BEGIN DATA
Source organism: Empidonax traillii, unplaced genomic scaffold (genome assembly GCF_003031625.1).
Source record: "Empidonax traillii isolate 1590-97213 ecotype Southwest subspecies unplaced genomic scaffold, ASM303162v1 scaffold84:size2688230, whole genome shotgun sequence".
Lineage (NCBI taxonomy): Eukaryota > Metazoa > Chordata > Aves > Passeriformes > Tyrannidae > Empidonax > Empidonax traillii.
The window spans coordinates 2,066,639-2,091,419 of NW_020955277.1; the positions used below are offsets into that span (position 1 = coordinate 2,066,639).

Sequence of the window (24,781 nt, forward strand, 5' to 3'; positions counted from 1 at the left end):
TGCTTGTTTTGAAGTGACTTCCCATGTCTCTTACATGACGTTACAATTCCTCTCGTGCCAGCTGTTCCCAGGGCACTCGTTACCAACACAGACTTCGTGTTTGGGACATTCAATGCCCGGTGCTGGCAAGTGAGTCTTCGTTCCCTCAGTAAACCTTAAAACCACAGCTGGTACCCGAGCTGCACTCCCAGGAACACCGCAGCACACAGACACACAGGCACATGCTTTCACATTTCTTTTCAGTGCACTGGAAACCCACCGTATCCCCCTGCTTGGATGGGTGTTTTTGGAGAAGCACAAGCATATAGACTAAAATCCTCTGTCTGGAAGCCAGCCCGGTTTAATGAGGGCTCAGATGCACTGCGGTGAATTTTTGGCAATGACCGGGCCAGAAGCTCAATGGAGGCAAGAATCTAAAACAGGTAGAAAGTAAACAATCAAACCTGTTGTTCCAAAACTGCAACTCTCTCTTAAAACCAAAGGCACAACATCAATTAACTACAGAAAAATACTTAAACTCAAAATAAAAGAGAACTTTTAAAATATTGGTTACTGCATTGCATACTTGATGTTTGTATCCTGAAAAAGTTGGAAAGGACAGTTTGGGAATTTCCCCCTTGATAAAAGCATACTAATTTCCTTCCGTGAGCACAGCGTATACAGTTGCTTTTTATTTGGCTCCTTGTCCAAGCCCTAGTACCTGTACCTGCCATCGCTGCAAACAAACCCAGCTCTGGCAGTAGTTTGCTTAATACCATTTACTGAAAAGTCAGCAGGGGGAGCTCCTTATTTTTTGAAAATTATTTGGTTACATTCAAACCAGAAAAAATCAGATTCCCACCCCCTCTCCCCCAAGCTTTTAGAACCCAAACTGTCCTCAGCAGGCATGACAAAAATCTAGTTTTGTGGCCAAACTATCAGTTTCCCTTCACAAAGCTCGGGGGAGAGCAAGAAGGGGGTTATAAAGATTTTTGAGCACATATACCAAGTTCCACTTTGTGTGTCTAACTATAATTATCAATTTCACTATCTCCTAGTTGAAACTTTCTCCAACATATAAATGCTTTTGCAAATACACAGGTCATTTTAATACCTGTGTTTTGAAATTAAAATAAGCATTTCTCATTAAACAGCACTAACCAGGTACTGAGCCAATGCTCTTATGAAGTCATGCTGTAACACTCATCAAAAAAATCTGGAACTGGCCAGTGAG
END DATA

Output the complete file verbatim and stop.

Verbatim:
Source organism: Empidonax traillii, unplaced genomic scaffold (genome assembly GCF_003031625.1).
Source record: "Empidonax traillii isolate 1590-97213 ecotype Southwest subspecies unplaced genomic scaffold, ASM303162v1 scaffold84:size2688230, whole genome shotgun sequence".
Lineage (NCBI taxonomy): Eukaryota > Metazoa > Chordata > Aves > Passeriformes > Tyrannidae > Empidonax > Empidonax traillii.
The window spans coordinates 2,066,639-2,091,419 of NW_020955277.1; the positions used below are offsets into that span (position 1 = coordinate 2,066,639).

Sequence of the window (24,781 nt, forward strand, 5' to 3'; positions counted from 1 at the left end):
TGCTTGTTTTGAAGTGACTTCCCATGTCTCTTACATGACGTTACAATTCCTCTCGTGCCAGCTGTTCCCAGGGCACTCGTTACCAACACAGACTTCGTGTTTGGGACATTCAATGCCCGGTGCTGGCAAGTGAGTCTTCGTTCCCTCAGTAAACCTTAAAACCACAGCTGGTACCCGAGCTGCACTCCCAGGAACACCGCAGCACACAGACACACAGGCACATGCTTTCACATTTCTTTTCAGTGCACTGGAAACCCACCGTATCCCCCTGCTTGGATGGGTGTTTTTGGAGAAGCACAAGCATATAGACTAAAATCCTCTGTCTGGAAGCCAGCCCGGTTTAATGAGGGCTCAGATGCACTGCGGTGAATTTTTGGCAATGACCGGGCCAGAAGCTCAATGGAGGCAAGAATCTAAAACAGGTAGAAAGTAAACAATCAAACCTGTTGTTCCAAAACTGCAACTCTCTCTTAAAACCAAAGGCACAACATCAATTAACTACAGAAAAATACTTAAACTCAAAATAAAAGAGAACTTTTAAAATATTGGTTACTGCATTGCATACTTGATGTTTGTATCCTGAAAAAGTTGGAAAGGACAGTTTGGGAATTTCCCCCTTGATAAAAGCATACTAATTTCCTTCCGTGAGCACAGCGTATACAGTTGCTTTTTATTTGGCTCCTTGTCCAAGCCCTAGTACCTGTACCTGCCATCGCTGCAAACAAACCCAGCTCTGGCAGTAGTTTGCTTAATACCATTTACTGAAAAGTCAGCAGGGGGAGCTCCTTATTTTTTGAAAATTATTTGGTTACATTCAAACCAGAAAAAATCAGATTCCCACCCCCTCTCCCCCAAGCTTTTAGAACCCAAACTGTCCTCAGCAGGCATGACAAAAATCTAGTTTTGTGGCCAAACTATCAGTTTCCCTTCACAAAGCTCGGGGGAGAGCAAGAAGGGGGTTATAAAGATTTTTGAGCACATATACCAAGTTCCACTTTGTGTGTCTAACTATAATTATCAATTTCACTATCTCCTAGTTGAAACTTTCTCCAACATATAAATGCTTTTGCAAATACACAGGTCATTTTAATACCTGTGTTTTGAAATTAAAATAAGCATTTCTCATTAAACAGCACTAACCAGGTACTGAGCCAATGCTCTTATGAAGTCATGCTGTAACACTCATCAAAAAAATCTGGAACTGGCCAGTGAG